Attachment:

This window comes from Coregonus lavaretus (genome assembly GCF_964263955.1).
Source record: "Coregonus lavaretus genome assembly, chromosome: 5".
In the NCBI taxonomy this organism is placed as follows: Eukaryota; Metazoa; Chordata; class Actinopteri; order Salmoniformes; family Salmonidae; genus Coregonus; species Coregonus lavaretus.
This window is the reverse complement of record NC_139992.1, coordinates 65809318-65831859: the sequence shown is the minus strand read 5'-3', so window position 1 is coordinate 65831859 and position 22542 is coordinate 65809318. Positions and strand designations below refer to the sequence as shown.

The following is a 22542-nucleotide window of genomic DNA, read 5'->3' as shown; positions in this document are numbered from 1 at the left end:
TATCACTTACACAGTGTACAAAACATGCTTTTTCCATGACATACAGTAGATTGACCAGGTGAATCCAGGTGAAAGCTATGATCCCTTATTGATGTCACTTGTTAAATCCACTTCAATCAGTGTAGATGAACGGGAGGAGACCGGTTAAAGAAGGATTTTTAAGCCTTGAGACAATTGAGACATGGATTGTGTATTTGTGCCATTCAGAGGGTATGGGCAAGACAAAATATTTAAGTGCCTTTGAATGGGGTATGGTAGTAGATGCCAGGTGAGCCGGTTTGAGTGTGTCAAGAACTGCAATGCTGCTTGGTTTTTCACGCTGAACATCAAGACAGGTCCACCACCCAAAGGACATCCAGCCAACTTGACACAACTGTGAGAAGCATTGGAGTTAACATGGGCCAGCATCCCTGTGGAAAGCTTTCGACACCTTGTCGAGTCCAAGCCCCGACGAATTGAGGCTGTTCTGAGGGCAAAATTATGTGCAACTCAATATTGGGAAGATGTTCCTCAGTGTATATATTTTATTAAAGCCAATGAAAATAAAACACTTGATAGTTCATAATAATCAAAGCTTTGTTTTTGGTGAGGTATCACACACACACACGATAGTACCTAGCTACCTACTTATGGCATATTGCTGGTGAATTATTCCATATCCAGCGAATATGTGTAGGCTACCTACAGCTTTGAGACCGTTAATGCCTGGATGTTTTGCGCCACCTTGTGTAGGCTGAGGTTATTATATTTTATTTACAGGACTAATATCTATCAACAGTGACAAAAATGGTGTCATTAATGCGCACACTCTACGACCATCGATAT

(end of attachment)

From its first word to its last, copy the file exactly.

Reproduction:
This window comes from Coregonus lavaretus (genome assembly GCF_964263955.1).
Source record: "Coregonus lavaretus genome assembly, chromosome: 5".
In the NCBI taxonomy this organism is placed as follows: Eukaryota; Metazoa; Chordata; class Actinopteri; order Salmoniformes; family Salmonidae; genus Coregonus; species Coregonus lavaretus.
This window is the reverse complement of record NC_139992.1, coordinates 65809318-65831859: the sequence shown is the minus strand read 5'-3', so window position 1 is coordinate 65831859 and position 22542 is coordinate 65809318. Positions and strand designations below refer to the sequence as shown.

The following is a 22542-nucleotide window of genomic DNA, read 5'->3' as shown; positions in this document are numbered from 1 at the left end:
TATCACTTACACAGTGTACAAAACATGCTTTTTCCATGACATACAGTAGATTGACCAGGTGAATCCAGGTGAAAGCTATGATCCCTTATTGATGTCACTTGTTAAATCCACTTCAATCAGTGTAGATGAACGGGAGGAGACCGGTTAAAGAAGGATTTTTAAGCCTTGAGACAATTGAGACATGGATTGTGTATTTGTGCCATTCAGAGGGTATGGGCAAGACAAAATATTTAAGTGCCTTTGAATGGGGTATGGTAGTAGATGCCAGGTGAGCCGGTTTGAGTGTGTCAAGAACTGCAATGCTGCTTGGTTTTTCACGCTGAACATCAAGACAGGTCCACCACCCAAAGGACATCCAGCCAACTTGACACAACTGTGAGAAGCATTGGAGTTAACATGGGCCAGCATCCCTGTGGAAAGCTTTCGACACCTTGTCGAGTCCAAGCCCCGACGAATTGAGGCTGTTCTGAGGGCAAAATTATGTGCAACTCAATATTGGGAAGATGTTCCTCAGTGTATATATTTTATTAAAGCCAATGAAAATAAAACACTTGATAGTTCATAATAATCAAAGCTTTGTTTTTGGTGAGGTATCACACACACACACGATAGTACCTAGCTACCTACTTATGGCATATTGCTGGTGAATTATTCCATATCCAGCGAATATGTGTAGGCTACCTACAGCTTTGAGACCGTTAATGCCTGGATGTTTTGCGCCACCTTGTGTAGGCTGAGGTTATTATATTTTATTTACAGGACTAATATCTATCAACAGTGACAAAAATGGTGTCATTAATGCGCACACTCTACGACCATCGATAT